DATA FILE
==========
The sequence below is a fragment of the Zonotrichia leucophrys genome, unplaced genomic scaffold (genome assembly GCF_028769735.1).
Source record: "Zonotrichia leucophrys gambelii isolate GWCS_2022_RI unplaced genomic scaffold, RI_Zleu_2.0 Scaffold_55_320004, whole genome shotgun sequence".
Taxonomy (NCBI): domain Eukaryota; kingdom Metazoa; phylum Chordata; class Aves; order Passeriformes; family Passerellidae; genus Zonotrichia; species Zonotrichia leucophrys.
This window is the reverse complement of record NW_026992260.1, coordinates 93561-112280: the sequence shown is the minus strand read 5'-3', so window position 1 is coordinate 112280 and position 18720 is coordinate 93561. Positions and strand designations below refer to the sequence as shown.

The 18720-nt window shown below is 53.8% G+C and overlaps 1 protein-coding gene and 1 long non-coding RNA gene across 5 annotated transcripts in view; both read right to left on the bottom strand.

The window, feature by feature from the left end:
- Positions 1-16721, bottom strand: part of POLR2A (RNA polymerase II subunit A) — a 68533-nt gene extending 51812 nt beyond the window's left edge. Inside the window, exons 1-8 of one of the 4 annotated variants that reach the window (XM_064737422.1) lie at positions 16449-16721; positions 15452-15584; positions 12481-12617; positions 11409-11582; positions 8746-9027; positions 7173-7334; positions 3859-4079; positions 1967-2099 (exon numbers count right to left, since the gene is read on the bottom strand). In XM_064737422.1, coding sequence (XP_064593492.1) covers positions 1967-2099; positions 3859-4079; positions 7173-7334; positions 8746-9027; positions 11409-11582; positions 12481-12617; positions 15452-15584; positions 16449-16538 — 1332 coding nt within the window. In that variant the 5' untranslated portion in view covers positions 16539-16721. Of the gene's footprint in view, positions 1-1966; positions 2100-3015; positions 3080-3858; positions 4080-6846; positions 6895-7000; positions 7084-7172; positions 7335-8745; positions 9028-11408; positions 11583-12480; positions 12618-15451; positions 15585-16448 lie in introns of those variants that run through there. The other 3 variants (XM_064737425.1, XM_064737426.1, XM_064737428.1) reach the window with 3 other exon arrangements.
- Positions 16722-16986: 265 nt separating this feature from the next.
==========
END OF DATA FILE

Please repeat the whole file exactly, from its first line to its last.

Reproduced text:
The sequence below is a fragment of the Zonotrichia leucophrys genome, unplaced genomic scaffold (genome assembly GCF_028769735.1).
Source record: "Zonotrichia leucophrys gambelii isolate GWCS_2022_RI unplaced genomic scaffold, RI_Zleu_2.0 Scaffold_55_320004, whole genome shotgun sequence".
Taxonomy (NCBI): domain Eukaryota; kingdom Metazoa; phylum Chordata; class Aves; order Passeriformes; family Passerellidae; genus Zonotrichia; species Zonotrichia leucophrys.
This window is the reverse complement of record NW_026992260.1, coordinates 93561-112280: the sequence shown is the minus strand read 5'-3', so window position 1 is coordinate 112280 and position 18720 is coordinate 93561. Positions and strand designations below refer to the sequence as shown.

The 18720-nt window shown below is 53.8% G+C and overlaps 1 protein-coding gene and 1 long non-coding RNA gene across 5 annotated transcripts in view; both read right to left on the bottom strand.

The window, feature by feature from the left end:
- Positions 1-16721, bottom strand: part of POLR2A (RNA polymerase II subunit A) — a 68533-nt gene extending 51812 nt beyond the window's left edge. Inside the window, exons 1-8 of one of the 4 annotated variants that reach the window (XM_064737422.1) lie at positions 16449-16721; positions 15452-15584; positions 12481-12617; positions 11409-11582; positions 8746-9027; positions 7173-7334; positions 3859-4079; positions 1967-2099 (exon numbers count right to left, since the gene is read on the bottom strand). In XM_064737422.1, coding sequence (XP_064593492.1) covers positions 1967-2099; positions 3859-4079; positions 7173-7334; positions 8746-9027; positions 11409-11582; positions 12481-12617; positions 15452-15584; positions 16449-16538 — 1332 coding nt within the window. In that variant the 5' untranslated portion in view covers positions 16539-16721. Of the gene's footprint in view, positions 1-1966; positions 2100-3015; positions 3080-3858; positions 4080-6846; positions 6895-7000; positions 7084-7172; positions 7335-8745; positions 9028-11408; positions 11583-12480; positions 12618-15451; positions 15585-16448 lie in introns of those variants that run through there. The other 3 variants (XM_064737425.1, XM_064737426.1, XM_064737428.1) reach the window with 3 other exon arrangements.
- Positions 16722-16986: 265 nt separating this feature from the next.